Ion Luca Caragiale (1852 ?—1912)

Caragiale
first came to the attention of his country’s readers through the pages of
Convorbiri Literare, a] literary periodical to which he contributed several
short stories. Maiorescu, Roumania’s most distinguished critic, became at once
interested in this new author, and under his influence, Caragiale quickly
assumed a place of importance among the writers of his country. Prof. S.
Mehedintzi, in a preface to Roumanian Stories, writes: “Caragiale, our most
noted dramatic author, is … a man of culture, literary and artistic in the
highest sense of the word. The Easter Torch ranks him high among the great
short-story writers.”

This
story, translated by Lucy Byng, appeared in Roumanian Stories, published in
1921 by John Lane, by whose permission, and that of the translator, it is here
reprinted.

The
Easter Torch

Leiba
Zibal, mine host of Podeni, was sitting, lost in thought, fey a table placed in
the shadow in front of the inn; he was awaiting the arrival of the coach which
should have come some time ago; it was already an hour behind time.

The
story of Zibal’s life is a long and cheerless one: when he is taken with one of
his feverish attacks it is a diversion for him to analyze one by one the most
important events in that life.

Huckster,
seller of hardware, jobber, between whiles even rougher work perhaps, seller of
old clothes, then tailor, and bootblack in a dingy alley in Jassy; all this had
happened to him since the accident whereby he lost his situation as office boy
in a big wine-shop. Two porters were carrying a barrel down to a cellar under
the supervision of the lad Zibal. A difference arose between them as to the
division of their earnings. One of them seized a piece of wood that lay at hand
and struck his comrade on the forehead, who fell to the ground covered in
blood. At the sight of the wild deed the boy gave a cry of alarm, but the
wretch hurried through the yard, and in passing gave the lad a blow. Zibal fell
to the ground fainting with fear. After several months in bed he returned to
his master, only to find his place filled up. Then began a hard struggle for
existence, which increased in difficulty after his marriage with Sura. Their
hard lot was borne with patience. Sura’s brother, the innkeeper of Podeni,
died; the inn passed into Zibal’s hands, and he carried on the business on his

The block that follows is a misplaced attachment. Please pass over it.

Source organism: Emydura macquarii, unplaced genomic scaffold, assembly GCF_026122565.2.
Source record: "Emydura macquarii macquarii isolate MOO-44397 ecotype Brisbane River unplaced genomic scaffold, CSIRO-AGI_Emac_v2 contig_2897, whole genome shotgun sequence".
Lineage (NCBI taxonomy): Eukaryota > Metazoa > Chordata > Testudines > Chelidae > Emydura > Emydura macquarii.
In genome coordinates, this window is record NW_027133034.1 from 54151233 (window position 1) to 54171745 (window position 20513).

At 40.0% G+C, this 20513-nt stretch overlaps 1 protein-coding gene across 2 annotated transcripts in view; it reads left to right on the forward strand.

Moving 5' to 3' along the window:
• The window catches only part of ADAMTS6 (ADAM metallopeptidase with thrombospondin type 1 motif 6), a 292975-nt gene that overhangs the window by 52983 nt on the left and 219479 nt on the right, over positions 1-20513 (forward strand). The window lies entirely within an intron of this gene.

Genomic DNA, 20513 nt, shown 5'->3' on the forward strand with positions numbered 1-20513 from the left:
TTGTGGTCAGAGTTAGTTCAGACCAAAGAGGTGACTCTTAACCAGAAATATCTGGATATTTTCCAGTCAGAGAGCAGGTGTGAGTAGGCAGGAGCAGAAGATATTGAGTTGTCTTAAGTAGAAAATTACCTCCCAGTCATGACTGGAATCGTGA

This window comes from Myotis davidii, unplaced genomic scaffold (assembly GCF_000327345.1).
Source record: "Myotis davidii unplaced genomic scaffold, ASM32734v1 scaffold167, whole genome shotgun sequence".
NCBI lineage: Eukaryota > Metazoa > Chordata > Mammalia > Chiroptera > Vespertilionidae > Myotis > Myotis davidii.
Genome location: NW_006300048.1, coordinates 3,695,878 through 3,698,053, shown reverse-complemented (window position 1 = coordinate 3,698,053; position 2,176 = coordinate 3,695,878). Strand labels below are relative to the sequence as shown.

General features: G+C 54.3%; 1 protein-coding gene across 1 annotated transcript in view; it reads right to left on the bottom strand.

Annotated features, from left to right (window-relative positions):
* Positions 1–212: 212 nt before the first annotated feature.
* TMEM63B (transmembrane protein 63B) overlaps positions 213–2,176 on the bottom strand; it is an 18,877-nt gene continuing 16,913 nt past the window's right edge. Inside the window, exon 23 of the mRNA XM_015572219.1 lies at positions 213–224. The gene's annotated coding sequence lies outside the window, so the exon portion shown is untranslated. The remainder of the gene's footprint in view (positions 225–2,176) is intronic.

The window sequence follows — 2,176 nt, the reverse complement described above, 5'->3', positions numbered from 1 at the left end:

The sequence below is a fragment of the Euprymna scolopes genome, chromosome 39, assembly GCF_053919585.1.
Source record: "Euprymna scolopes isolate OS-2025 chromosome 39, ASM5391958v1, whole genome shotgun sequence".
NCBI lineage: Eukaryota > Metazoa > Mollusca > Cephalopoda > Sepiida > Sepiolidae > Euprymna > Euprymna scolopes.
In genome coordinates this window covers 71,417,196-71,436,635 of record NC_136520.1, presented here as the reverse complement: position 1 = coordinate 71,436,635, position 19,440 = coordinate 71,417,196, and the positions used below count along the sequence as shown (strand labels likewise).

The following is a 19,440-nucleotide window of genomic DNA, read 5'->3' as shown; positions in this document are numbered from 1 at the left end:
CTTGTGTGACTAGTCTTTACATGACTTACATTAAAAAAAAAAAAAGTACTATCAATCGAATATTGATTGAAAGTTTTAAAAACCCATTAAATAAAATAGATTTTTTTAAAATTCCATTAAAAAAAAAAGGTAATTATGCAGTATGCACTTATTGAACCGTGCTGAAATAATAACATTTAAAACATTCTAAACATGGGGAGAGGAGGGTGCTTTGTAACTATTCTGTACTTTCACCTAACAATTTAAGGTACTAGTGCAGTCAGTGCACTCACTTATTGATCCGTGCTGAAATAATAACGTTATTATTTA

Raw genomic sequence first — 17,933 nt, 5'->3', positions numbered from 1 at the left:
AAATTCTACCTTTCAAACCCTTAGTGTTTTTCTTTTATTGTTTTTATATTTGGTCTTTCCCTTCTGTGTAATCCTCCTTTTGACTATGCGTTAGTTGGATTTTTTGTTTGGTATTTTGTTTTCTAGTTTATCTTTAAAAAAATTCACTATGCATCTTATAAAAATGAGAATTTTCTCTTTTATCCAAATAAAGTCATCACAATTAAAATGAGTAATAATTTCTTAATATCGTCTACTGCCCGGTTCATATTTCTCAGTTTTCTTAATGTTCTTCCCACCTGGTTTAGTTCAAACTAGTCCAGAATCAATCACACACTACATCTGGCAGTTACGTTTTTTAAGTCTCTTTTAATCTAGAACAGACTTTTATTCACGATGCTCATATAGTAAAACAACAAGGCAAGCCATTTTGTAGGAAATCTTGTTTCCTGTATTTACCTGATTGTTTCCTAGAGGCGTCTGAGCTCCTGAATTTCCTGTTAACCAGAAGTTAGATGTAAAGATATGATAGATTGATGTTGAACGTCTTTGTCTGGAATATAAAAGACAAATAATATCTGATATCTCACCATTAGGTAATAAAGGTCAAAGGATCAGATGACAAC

own account.

Here
he had been for the last five years. He had saved a good bit of money and
collected good wine—a commodity that will always be worth good money. Leiba had
escaped from poverty, but they were all three sickly, himself, his wife, and
his child, all victims of malaria, and men are rough and quarrelsome in
Podeni—slanderous, scoffers, revilers, accused of vitriol throwing. And the
threats! A threat is very terrible to a character that bends easily beneath
every blow. The thought of a threat worked more upon Leiba’s nerves than did
his attacks of fever.

“Oh,
wretched Gentile!” he thought, sighing.

This
“wretched” referred to Gheorghe—wherever he might he!— a man between whom and
himself a most unpleasant affair had arisen.

Gheorghe
came to the inn one autumn morning, tired with his walk; he was just out of
hospital—so he said—and was looking for work. The innkeeper took him into his
service. But Gheorghe showed himself to be a brutal and a sullen man. He swore
continually, and muttered to himself alone in the yard. He was a bad servant,
lazy and insolent, and he stole. He threatened his mistress one day when she
was pregnant, cursing her, and striking her on the stomach. Another time he set
a dog on little Strul.

Asserted
with violence

Leiba
paid him his wages at once, and dismissed him. But Gheorghe would not go: he
asserted with violence that he had been engaged for a year. Then the innkeeper
sent to the town hall to get guards to remove him.

Gheorghe
put his hand swiftly to his breast, crying:

“Jew!”
and began to rail at his master. Unfortunately a cart full of customers arrived
at that moment. Gheorghe began to grin, saying: “What frightened you, Master
Leiba? Look, I am going now.” Then bending fiercely over the bar towards Leiba,
who drew back as far as possible, he whispered: “Expect me on Easter Eve; we’ll
crack red eggs together, Jew! You will know then what I have done to you, and T
will answer for it.”

Just
then, customers entered the inn.

“May
we meet in good health at Easter, Master Leiba!” added Gheorghe as he left.

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